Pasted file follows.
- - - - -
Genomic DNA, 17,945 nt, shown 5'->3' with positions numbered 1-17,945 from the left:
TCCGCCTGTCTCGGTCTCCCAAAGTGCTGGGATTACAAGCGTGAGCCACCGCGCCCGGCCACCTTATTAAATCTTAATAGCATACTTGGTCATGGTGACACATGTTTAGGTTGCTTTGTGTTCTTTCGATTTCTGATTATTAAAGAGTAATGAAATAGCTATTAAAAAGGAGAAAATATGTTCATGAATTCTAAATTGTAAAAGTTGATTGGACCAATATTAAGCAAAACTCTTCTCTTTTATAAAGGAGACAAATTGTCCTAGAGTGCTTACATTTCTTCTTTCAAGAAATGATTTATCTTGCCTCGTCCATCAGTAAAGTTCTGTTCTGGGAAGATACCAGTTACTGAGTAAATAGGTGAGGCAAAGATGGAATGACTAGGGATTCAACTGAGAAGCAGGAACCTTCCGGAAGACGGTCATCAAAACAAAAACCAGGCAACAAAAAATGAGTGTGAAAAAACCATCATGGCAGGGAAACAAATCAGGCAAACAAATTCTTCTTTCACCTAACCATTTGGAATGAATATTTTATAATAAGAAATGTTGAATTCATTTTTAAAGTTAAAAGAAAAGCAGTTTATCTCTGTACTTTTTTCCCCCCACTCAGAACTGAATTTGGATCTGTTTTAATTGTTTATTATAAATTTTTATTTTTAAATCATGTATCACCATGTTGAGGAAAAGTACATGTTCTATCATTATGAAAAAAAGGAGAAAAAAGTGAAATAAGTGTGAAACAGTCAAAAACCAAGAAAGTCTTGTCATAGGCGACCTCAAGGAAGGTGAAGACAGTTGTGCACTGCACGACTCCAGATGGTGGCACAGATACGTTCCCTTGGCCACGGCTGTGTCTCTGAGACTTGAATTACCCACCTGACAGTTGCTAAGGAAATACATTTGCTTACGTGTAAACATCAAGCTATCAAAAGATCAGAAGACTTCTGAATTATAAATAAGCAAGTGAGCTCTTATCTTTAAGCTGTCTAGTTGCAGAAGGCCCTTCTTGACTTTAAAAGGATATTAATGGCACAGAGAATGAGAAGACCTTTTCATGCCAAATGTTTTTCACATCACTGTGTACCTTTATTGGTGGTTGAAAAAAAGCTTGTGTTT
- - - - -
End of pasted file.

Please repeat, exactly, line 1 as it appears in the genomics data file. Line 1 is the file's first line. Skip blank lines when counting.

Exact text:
Genomic DNA, 17,945 nt, shown 5'->3' with positions numbered 1-17,945 from the left: